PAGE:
Self-adaptive antibacterial surfaces with bacterium-triggered antifouling-bactericidal switching properties†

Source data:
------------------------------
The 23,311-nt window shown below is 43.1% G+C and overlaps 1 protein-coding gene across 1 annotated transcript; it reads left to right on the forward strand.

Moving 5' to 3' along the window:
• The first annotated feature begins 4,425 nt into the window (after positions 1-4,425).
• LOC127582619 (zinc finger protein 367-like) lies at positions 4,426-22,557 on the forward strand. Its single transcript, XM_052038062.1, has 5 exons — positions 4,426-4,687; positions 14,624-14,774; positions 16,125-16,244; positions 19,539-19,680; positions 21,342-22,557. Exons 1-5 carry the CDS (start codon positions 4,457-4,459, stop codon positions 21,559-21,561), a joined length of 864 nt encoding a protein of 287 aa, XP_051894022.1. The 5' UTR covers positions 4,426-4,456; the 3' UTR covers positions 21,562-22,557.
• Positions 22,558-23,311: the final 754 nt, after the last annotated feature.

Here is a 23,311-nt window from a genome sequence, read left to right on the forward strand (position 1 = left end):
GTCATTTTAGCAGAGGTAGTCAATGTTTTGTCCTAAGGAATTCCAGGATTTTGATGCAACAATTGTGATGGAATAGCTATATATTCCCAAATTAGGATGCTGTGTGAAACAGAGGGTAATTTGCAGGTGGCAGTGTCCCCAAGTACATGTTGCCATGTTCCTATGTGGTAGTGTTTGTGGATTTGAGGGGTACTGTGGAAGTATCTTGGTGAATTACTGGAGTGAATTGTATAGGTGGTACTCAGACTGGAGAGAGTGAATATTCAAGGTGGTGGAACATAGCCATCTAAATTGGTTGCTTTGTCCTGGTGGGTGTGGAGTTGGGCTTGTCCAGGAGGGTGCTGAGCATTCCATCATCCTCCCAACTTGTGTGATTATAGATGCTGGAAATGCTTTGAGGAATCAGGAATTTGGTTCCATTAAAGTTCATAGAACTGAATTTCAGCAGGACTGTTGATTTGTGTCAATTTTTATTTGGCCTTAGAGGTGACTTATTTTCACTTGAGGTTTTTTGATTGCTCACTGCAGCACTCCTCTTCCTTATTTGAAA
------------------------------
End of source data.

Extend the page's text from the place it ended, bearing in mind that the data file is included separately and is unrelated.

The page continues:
Catheter-induced infection is a severe problem in clinical practice, which induces significant morbidity, mortality and treatment costs. Therefore, there is a great requirement for developing antibacterial surfaces of catheter materials. In the present study, we develop a strategy for constructing self-adaptive antibacterial surfaces with bacterium-triggered antifouling-bactericidal switching properties on polyurethane (PU) via surface-initiated atom-transfer radical polymerization (SI-ATRP). Polymer coating with one hierarchical structure was readily constructed on the PU surface (PU-PQ-PEG), which was composed of poly[2-(dimethyl decyl ammonium)ethyl methacrylate] (PQDMAEMA) brushes as the bactericidal lower layer and polyethylene glycol (PEG) as the antifouling upper layer. The two layers were incorporated with Schiff base structures, which could be broken by the metabolism of bacteria. Under normal and mild infection conditions, PU-PQ-PEG showed excellent antifouling and biocompatible properties against proteins and bacteria. When serious infection occurred and bacteria colonized on the PU-PQ-PEG surface, the bacteria could trigger the self-adaptive antifouling-bactericidal switching of the surface. Furthermore, the self-adaptive antibacterial properties of PU-PQ-PEG were also confirmed by an in vitro circulating model to simulate hydrodynamic conditions. PU-PQ-PEG showed self-adaptive antibacterial performances both under static and hydrodynamic conditions. The results of animal experiments also demonstrated the in vivo anti-infection performance. The present work will provide a promising strategy for developing antibacterial surfaces of catheter materials with hemocompatibility.